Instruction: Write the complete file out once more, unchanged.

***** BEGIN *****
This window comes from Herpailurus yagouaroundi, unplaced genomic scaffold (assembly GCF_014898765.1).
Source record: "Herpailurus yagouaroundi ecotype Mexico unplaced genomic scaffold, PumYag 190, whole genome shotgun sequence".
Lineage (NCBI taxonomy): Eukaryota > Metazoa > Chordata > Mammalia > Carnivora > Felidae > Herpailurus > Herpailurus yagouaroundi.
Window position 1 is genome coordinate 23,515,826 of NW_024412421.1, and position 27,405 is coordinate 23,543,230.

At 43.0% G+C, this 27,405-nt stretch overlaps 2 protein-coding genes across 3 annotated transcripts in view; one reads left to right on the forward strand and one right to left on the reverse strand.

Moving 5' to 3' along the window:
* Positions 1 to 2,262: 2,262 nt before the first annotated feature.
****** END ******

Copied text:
This window comes from Herpailurus yagouaroundi, unplaced genomic scaffold (assembly GCF_014898765.1).
Source record: "Herpailurus yagouaroundi ecotype Mexico unplaced genomic scaffold, PumYag 190, whole genome shotgun sequence".
Lineage (NCBI taxonomy): Eukaryota > Metazoa > Chordata > Mammalia > Carnivora > Felidae > Herpailurus > Herpailurus yagouaroundi.
Window position 1 is genome coordinate 23,515,826 of NW_024412421.1, and position 27,405 is coordinate 23,543,230.

At 43.0% G+C, this 27,405-nt stretch overlaps 2 protein-coding genes across 3 annotated transcripts in view; one reads left to right on the forward strand and one right to left on the reverse strand.

Moving 5' to 3' along the window:
* Positions 1 to 2,262: 2,262 nt before the first annotated feature.